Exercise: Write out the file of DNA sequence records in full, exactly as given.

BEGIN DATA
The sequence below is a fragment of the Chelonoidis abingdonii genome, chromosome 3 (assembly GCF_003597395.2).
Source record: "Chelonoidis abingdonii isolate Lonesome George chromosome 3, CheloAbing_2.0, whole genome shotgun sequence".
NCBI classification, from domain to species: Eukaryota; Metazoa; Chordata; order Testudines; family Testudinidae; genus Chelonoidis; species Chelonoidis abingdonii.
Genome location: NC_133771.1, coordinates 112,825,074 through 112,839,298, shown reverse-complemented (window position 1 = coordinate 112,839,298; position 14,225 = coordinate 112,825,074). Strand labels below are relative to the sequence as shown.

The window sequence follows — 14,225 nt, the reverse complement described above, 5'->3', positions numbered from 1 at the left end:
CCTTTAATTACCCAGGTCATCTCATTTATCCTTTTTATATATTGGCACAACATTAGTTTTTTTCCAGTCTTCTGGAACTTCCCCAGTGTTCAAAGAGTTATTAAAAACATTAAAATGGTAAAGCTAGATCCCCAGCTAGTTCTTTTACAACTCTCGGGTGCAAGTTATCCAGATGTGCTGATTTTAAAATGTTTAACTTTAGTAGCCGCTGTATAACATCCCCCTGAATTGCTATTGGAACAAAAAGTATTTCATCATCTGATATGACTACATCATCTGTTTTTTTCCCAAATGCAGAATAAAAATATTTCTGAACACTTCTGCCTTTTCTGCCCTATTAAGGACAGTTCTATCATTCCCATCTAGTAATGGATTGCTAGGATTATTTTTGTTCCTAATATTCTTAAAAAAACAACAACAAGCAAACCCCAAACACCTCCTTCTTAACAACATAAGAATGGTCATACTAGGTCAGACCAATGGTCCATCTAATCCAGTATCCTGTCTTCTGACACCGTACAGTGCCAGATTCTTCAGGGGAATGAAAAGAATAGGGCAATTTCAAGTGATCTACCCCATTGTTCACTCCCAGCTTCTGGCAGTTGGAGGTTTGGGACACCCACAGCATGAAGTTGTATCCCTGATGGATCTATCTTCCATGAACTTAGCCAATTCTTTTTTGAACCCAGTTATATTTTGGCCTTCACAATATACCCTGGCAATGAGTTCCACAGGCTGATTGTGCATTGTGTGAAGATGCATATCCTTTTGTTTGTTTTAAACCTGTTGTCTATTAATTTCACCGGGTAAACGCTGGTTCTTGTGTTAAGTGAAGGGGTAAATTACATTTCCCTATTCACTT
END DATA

The sequence below is a fragment of the Chelonoidis abingdonii genome, chromosome 3 (assembly GCF_003597395.2).
Source record: "Chelonoidis abingdonii isolate Lonesome George chromosome 3, CheloAbing_2.0, whole genome shotgun sequence".
NCBI classification, from domain to species: Eukaryota; Metazoa; Chordata; order Testudines; family Testudinidae; genus Chelonoidis; species Chelonoidis abingdonii.
Genome location: NC_133771.1, coordinates 112,825,074 through 112,839,298, shown reverse-complemented (window position 1 = coordinate 112,839,298; position 14,225 = coordinate 112,825,074). Strand labels below are relative to the sequence as shown.

The window sequence follows — 14,225 nt, the reverse complement described above, 5'->3', positions numbered from 1 at the left end:
CCTTTAATTACCCAGGTCATCTCATTTATCCTTTTTATATATTGGCACAACATTAGTTTTTTTCCAGTCTTCTGGAACTTCCCCAGTGTTCAAAGAGTTATTAAAAACATTAAAATGGTAAAGCTAGATCCCCAGCTAGTTCTTTTACAACTCTCGGGTGCAAGTTATCCAGATGTGCTGATTTTAAAATGTTTAACTTTAGTAGCCGCTGTATAACATCCCCCTGAATTGCTATTGGAACAAAAAGTATTTCATCATCTGATATGACTACATCATCTGTTTTTTTCCCAAATGCAGAATAAAAATATTTCTGAACACTTCTGCCTTTTCTGCCCTATTAAGGACAGTTCTATCATTCCCATCTAGTAATGGATTGCTAGGATTATTTTTGTTCCTAATATTCTTAAAAAAACAACAACAAGCAAACCCCAAACACCTCCTTCTTAACAACATAAGAATGGTCATACTAGGTCAGACCAATGGTCCATCTAATCCAGTATCCTGTCTTCTGACACCGTACAGTGCCAGATTCTTCAGGGGAATGAAAAGAATAGGGCAATTTCAAGTGATCTACCCCATTGTTCACTCCCAGCTTCTGGCAGTTGGAGGTTTGGGACACCCACAGCATGAAGTTGTATCCCTGATGGATCTATCTTCCATGAACTTAGCCAATTCTTTTTTGAACCCAGTTATATTTTGGCCTTCACAATATACCCTGGCAATGAGTTCCACAGGCTGATTGTGCATTGTGTGAAGATGCATATCCTTTTGTTTGTTTTAAACCTGTTGTCTATTAATTTCACCGGGTAAACGCTGGTTCTTGTGTTAAGTGAAGGGGTAAATTACATTTCCCTATTCACTT